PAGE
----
tells WIRED. “The same code being on the client? There’s so much quality and reliability that can then go into the server.”
Certainly, he has a point here. But Microsoft sharing core code in this way is nothing new. Its server, desktop, phone, and game console OSes already use a lot of the same core code, and, well, this kind of thing happens all the time. When it comes right down to it, Apple’s Mac OS X and iOS use much of the same core code, though they’re separate OSes in many ways. Google’s ChromeOS and Android are both based on Linux.
Myerson also says that the new Windows 10 will allow software developers to more easily build applications that run across disparate machines, and that the company will offer a “universal” app store that serves all devices. You know, it’s the old “write once, run anywhere” pitch. “Developers can write once and target many systems,” Myerson explains. A coder could build an app that, say, runs on both a desktop and a tablet or both a wearable and a server.
But how often will that really be possible? How often will it be necessary? Microsoft hinted that the Xbox will be able to run more applications built for desktops and laptops, but it’s unclear how this will work. And it’s unclear how many developers will really want to build apps that span devices at opposite ends of the spectrum. “There are examples where the answer is a categorical ‘Yes,’ and there are examples where the answer is ‘Of course not,'” he says, when asked about the possibility of wearable/server apps. “But this is about allowing coders to make their code available in more places.”
The idea is that the ubiquity of Windows 10 will lead to more applications on all devices, but while “write-once, run-anywhere” is easy to say, it’s really hard to pull off. In fact, it’s near impossible. Microsoft already took a step down the “same code” road with Windows 8—the predecessor to Windows 10—offering the same core software on both desktops and mobile devices, but coders are still required to do a lot of extra work if they want to build an app that runs in both places. Microsoft may take another step forward with Windows 10, making it easier to build apps for multiple devices, but how far? Even if the different devices use the same core code, developers still have to make changes in building software for each one. After all, they’re different devices.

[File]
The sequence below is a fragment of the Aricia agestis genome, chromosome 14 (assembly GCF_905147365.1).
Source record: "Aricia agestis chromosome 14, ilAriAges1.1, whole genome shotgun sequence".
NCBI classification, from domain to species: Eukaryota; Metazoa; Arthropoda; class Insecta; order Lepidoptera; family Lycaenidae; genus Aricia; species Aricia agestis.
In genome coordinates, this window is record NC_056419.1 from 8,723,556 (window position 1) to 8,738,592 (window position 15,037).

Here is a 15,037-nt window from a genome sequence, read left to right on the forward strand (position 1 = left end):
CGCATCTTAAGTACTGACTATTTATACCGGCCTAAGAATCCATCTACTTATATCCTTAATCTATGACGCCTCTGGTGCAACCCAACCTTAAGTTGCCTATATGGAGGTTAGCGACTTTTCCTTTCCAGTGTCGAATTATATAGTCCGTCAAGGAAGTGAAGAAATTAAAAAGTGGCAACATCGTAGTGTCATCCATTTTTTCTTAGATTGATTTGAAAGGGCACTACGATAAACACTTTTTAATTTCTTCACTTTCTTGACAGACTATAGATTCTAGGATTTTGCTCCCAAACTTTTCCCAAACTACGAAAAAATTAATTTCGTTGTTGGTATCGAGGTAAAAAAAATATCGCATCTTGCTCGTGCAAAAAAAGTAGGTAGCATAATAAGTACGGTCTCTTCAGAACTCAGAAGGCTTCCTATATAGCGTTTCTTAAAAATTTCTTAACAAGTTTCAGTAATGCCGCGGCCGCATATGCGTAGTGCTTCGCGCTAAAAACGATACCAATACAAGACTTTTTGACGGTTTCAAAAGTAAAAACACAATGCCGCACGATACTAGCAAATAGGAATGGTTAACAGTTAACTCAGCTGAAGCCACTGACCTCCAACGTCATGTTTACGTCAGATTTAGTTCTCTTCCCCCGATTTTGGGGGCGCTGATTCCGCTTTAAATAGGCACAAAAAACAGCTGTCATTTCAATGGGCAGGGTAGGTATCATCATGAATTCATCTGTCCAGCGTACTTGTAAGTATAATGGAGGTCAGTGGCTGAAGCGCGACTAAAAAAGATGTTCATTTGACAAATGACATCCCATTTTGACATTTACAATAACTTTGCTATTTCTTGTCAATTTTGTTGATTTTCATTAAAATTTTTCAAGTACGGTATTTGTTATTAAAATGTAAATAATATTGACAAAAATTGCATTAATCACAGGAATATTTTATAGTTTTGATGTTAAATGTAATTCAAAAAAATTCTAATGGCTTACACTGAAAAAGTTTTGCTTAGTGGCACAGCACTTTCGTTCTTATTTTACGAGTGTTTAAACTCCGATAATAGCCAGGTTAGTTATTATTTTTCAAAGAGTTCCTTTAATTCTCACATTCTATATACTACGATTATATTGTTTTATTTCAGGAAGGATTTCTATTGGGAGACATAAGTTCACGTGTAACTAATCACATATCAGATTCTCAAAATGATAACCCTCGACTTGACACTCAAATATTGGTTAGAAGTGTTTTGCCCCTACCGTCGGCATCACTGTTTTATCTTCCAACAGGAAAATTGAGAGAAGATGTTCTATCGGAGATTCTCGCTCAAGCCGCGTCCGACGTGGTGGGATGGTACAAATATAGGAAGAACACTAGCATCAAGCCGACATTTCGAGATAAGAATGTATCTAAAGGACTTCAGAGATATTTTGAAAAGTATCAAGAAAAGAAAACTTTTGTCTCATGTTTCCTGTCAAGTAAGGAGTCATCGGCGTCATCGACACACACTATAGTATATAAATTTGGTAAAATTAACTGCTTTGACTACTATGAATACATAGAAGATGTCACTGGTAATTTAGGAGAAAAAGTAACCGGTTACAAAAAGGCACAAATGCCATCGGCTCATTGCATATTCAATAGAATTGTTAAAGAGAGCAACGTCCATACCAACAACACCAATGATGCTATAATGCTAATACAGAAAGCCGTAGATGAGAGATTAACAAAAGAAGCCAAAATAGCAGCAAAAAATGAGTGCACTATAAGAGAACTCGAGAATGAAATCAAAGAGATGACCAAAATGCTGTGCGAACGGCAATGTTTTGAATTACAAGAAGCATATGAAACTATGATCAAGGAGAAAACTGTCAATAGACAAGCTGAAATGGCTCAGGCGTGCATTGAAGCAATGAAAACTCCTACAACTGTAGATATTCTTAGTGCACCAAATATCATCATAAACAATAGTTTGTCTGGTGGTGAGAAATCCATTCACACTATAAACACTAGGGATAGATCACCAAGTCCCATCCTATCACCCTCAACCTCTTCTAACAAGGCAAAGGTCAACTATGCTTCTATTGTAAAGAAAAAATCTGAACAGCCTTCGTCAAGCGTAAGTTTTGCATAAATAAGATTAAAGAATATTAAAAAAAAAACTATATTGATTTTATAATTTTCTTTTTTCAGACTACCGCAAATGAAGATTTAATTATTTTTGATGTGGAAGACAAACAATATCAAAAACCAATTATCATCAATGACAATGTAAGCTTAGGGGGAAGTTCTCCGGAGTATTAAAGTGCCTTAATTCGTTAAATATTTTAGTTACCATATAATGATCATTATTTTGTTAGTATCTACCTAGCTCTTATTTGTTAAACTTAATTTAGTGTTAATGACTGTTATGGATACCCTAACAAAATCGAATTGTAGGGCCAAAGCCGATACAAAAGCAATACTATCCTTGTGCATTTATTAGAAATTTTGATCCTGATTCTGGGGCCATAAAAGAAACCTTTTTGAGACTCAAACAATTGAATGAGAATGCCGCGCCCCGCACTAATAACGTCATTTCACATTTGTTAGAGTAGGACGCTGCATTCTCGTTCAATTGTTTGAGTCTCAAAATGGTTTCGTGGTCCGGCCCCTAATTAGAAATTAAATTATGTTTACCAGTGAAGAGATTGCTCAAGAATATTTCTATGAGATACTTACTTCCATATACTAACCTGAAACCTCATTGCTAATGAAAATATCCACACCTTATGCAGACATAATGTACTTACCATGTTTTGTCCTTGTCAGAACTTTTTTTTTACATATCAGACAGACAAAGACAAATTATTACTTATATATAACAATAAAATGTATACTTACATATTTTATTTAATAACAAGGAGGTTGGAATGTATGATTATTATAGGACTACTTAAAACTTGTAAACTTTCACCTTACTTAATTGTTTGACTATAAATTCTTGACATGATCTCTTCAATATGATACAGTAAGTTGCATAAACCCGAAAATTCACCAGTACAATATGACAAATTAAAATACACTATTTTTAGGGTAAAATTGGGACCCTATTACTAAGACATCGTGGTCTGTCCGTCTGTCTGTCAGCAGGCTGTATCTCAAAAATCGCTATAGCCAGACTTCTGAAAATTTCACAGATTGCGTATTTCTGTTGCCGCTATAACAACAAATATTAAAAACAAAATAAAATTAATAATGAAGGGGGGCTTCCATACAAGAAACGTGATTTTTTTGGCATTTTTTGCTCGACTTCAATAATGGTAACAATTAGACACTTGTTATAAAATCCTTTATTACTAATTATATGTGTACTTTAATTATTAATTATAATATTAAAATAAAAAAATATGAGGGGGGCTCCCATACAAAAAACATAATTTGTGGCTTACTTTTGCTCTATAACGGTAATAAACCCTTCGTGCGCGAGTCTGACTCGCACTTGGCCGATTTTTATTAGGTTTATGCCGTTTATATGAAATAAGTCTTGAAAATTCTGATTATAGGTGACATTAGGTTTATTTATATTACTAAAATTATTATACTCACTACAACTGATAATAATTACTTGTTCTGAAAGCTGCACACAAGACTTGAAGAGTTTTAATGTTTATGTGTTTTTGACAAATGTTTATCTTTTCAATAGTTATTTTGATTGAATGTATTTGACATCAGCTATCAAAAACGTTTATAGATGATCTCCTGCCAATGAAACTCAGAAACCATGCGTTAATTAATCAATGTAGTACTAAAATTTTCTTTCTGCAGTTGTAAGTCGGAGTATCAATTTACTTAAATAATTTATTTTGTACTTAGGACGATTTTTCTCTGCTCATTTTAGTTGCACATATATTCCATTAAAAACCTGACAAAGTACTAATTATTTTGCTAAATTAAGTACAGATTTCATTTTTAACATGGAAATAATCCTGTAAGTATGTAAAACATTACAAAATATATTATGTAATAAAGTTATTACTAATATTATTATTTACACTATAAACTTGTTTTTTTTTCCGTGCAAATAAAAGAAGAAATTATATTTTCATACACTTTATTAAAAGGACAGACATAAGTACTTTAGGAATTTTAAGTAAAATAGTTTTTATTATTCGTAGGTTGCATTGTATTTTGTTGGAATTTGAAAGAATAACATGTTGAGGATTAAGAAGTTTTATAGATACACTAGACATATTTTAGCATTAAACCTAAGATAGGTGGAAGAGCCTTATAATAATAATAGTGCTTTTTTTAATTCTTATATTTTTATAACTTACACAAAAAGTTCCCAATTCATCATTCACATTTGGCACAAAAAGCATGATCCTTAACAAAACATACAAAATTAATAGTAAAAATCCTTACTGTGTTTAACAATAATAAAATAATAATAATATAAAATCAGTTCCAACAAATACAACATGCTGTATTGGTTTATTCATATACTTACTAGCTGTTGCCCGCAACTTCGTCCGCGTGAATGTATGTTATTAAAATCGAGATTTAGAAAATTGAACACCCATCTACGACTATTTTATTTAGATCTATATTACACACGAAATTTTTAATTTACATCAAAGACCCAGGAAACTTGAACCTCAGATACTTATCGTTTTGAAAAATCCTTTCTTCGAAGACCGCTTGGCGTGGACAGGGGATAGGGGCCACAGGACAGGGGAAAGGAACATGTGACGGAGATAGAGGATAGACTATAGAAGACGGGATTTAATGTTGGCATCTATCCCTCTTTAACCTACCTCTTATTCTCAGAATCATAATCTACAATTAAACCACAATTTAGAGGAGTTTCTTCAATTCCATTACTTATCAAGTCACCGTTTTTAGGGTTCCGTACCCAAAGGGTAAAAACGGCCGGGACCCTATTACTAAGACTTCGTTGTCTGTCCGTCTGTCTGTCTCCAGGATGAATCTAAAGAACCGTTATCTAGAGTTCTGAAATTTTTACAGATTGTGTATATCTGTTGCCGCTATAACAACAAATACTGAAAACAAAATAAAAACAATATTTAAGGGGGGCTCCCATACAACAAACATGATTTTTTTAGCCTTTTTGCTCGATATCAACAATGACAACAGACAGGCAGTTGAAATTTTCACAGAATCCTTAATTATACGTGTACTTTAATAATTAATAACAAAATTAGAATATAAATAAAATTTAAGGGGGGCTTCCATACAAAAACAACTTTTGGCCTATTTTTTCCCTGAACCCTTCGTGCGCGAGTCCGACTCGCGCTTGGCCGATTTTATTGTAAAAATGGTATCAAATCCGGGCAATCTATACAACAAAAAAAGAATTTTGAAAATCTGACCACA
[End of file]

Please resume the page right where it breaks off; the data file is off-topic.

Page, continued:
In the end, it’s not even about “write once, run anywhere.” Most developers write apps to make money, and they get paid when they write their software for devices that people crave. That’s been Microsoft’s great weakness in recent years. While the company has done some promising work with its Surface tablets and phones, for instance, coders don’t build a whole lot of apps for them because there aren’t a lot of people who use them.
Myerson and company want to change that. They want lots of people using all kinds of Microsoft devices, so they’re trying to bootstrap the prospects of each device using all the others. In some ways, that makes sense. But ultimately, it all comes down to how well each device works, whether there’s good reason to use it over something else. Windows 8 also sought to bridge the gap between disparate machines, but, says Forrester’s Johnson, people have been slow to adopt it, in large part because its interface—one of the things that tried to bridge the gap—ended up confusing and frustrating people.
The future of Windows 10 is not about how many different devices it will run on. It’s about how well it runs on each one.